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Mucolipidosis type IV is an inherited lysosomal storage disorder characterized by severe developmental delay and progressive vision problems. The delay in development occurs within the first year, while vision slowly diminishes until patients are blind by adolescence.
What are the Symptoms of Mucolipidosis Type IV?
There are two distinct forms of mucolipidosis type IV. The severe form (known as typical mucolipidosis type IV) occurs in 95% of cases. Most patients have intellectual disabilities and very limited speech ability. They will have difficulty chewing and swallowing, and controlling hand movements, weak muscle tone leading to abnormal muscle stiffness and a delay in learning to crawl, sit, stand, walk and grasp objects. Most people will not develop beyond the intellectual skills of a 1-2 year old, even though most live into adulthood. Generally affected people are never able to walk unaided and in some cases any limited psychometer skills that they are able to achieve slowly worsen again over time.
Vision is normal at birth but will diminish during the first decade of life due to retinal degeneration and retinal pigment changes. Individuals with typical mucolipidosis type IV will develop clouding of cornea and progressive breakdown of the retina. They experience severe vision loss or blindness by their early teen years.
Progressive renal failure is another feature of typical mucolipidosis type IV. Renal failure occurs in the third decade of life. Iron deficiency is seen in 50% of affected people, as well as iron deficiency anemia, which occurs in about 10% of the cases. People with typical mucolipidosis type IV also have defective production of stomach acid (achlorhydria). While it does not cause symptoms in these individuals it causes high blood levels of gastrin, a hormone that regulates the production of stomach acids.
People with the rare atypical form of mucolipidosis type IV will usually experience mild psychomotor delay and may be able to walk unaided. They have milder eye abnormalities and achlorhydria may be present. Some cases present with a muscle disorder (congenital myopathy) with significant hypotonia and elevated muscle creatine kinase levels.
What Causes Mucolipidosis Type IV?
Mucolipidosis type IV is caused by mutations in the MCOLN1 gene that encodes the mucolipin-1 protein. Mucolipin-1 is found in the membranes of lysosomes and endosomes, compartments within the cell that digest and recycle material. It is thought to play a role in transport of fats and proteins between the lysosomes and endosomes and also appears to be essential for the development and the maintenance of the brain and retina. Mucolipin-1 is also likely critical for normal functioning of cells in the stomach that produce digestive acids.
Two mutations in MCOLN1, delta 6.4kb and IVS3-2A>G, have been linked to over 95% of the cases of mucolipidosis type IV in Ashkenazi Jewish patients. Both mutations result in the production of abnormally short, non-functional mucolipin-1. Without functional mucolipin-1, fats and proteins accumulate in the lysosomes, which is why mucolipidosis type IV is known as a lysosomal storage disease. Approximately 60% of the Ashkenazi Jewish patients in the United States carry two copies of the IVS3-2A>G mutation (also known as c.406-2A>G). The delta 6.4kb mutation can also be referred to as g.511_6943del and results in the deletion of exons 1-5 and part of exon 6.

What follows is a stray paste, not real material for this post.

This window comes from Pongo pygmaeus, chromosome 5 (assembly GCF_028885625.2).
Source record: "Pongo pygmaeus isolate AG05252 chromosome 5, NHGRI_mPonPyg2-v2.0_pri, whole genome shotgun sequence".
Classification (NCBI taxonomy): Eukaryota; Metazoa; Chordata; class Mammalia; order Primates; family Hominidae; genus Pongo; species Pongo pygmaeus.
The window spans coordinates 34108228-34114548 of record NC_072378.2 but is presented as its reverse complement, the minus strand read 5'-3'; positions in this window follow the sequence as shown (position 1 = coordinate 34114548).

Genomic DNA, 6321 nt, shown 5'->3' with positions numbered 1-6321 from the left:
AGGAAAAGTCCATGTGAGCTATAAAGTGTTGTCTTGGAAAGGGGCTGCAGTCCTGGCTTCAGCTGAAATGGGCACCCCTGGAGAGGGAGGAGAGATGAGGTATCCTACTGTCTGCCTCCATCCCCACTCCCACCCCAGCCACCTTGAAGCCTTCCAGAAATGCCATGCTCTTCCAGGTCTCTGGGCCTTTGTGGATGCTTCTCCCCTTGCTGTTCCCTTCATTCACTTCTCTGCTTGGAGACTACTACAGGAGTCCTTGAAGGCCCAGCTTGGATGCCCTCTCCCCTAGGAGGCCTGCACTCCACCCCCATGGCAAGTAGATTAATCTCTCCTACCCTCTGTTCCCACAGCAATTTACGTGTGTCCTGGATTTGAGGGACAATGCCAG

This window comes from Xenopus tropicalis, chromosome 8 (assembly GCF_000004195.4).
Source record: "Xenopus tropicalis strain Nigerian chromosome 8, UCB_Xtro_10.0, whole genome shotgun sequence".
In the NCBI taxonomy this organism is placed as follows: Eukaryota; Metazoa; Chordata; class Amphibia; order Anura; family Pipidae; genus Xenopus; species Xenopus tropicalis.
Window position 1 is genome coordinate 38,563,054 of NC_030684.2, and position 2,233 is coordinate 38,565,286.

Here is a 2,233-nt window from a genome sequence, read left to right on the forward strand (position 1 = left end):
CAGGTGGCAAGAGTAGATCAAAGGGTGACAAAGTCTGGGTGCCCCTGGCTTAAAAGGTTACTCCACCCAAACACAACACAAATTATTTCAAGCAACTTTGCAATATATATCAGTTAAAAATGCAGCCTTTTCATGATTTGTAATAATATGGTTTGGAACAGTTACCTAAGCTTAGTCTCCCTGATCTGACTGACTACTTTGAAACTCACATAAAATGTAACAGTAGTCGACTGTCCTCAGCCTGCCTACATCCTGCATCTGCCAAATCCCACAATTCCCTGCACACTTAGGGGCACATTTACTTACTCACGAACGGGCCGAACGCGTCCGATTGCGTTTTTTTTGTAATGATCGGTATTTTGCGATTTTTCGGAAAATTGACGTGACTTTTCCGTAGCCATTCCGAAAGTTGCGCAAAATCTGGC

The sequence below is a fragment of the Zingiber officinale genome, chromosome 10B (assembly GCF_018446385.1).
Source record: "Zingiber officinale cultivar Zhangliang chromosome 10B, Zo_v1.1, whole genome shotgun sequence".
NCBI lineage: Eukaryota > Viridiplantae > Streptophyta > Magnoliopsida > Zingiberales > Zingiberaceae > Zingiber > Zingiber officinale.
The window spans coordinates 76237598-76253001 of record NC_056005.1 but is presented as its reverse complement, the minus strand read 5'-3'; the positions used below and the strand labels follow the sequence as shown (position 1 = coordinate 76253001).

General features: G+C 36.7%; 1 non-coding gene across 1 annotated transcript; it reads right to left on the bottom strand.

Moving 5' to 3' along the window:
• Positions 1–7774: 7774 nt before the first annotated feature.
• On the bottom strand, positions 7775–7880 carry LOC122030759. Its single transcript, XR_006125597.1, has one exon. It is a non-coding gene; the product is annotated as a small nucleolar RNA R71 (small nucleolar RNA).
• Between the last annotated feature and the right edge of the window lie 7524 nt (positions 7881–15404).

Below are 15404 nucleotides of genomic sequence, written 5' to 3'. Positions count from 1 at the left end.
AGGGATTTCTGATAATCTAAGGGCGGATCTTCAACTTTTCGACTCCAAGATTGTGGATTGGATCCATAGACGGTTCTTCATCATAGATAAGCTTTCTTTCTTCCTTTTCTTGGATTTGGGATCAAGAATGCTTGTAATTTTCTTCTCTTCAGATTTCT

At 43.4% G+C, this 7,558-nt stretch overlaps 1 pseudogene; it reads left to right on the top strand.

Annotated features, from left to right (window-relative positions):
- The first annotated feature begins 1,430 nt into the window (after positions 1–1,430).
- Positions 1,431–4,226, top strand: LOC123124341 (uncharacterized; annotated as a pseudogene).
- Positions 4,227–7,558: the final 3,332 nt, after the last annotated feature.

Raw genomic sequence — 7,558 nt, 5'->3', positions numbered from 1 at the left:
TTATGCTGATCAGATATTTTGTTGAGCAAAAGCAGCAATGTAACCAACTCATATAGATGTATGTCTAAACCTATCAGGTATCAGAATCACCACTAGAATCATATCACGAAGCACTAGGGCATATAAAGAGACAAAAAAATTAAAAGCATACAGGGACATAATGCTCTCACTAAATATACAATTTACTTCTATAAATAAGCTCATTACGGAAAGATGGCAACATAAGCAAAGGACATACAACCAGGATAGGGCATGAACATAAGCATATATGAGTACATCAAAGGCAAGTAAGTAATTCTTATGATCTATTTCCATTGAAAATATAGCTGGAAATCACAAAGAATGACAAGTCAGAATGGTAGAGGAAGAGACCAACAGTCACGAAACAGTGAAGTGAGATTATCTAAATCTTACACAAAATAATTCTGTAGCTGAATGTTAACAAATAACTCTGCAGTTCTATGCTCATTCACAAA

How is Mucolipidosis Type IV Diagnosed?
Anyone showing the clinical signs of mucolipidosis (developmental delay and vision problems) should be analyzed for the disease. This diagnosis is based upon laboratory analysis of the patient’s plasma to detect high gastrin levels and molecular genetic testing to identify mutations in the MCOLN1 gene. Individuals with mucolipidosis type IV normally have elevated plasma gastrin levels, ranging from 400-4100 pg/mL, compared to the normal range of 0-200 pg/mL.
This Jewish disease panel will determine if an individual has one or more copies of a disease-causing mutation in the MCOLN1 gene. This panel analyzes two mutations, delta 4.6kb and IVS3-2A>G, that have been linked to over 95% of the cases of mucolipidosis type IV occurring in Ashkenazi Jewish individuals. Genetic analyses are able to diagnose affected individuals, who have two defective copies of MCOLN1, as well as identify unaffected carriers, who have one defective copy and one normal copy of MCOLN1. The identification of carriers is important to allow couples to understand their risks of having affected children.
How is Mucolipidosis Type IV Treated?
There is no cure for mucolipidosis type IV and the disease is managed by treating symptoms and through providing supportive care. Speech and physical therapy help to enable patients to achieve some speaking and movement ability, and anti-epileptic drugs are used to prevent seizures. Several treatments are required for the eye problems associated with this disease, including topical lubrication eye drops, artificial tears, gels or ointments to manage eye irritation, surgical correction of strabismus (the abnormal alignment of the eyes) and high contrast black and white material for those with visual impairments. Iron preparations, such as oral ferrous sulfate, are recommended when iron deficiency anemia is detected.
Recommended Links: Ferreira JC, Schreiber-Agus N, Carter SM, Klugman S, Gregg AR, Gross SJ. (2014) Carrier testing for Ashkenazi Jewish disorders in the prenatal setting: navigating the genetic maze. Am J Obstet Gynecol. 211(3): 197-204.
Schiffmann R, Grishchuk Y, Goldin E. (2005) [Updated 2015 Jul 30]. Mucolipidosis IV. In: Pagon RA, Adam MP, Ardinger HH, et al., editors. GeneReviews® [Internet]. Seattle (WA): University of Washington, Seattle; 1993-2016.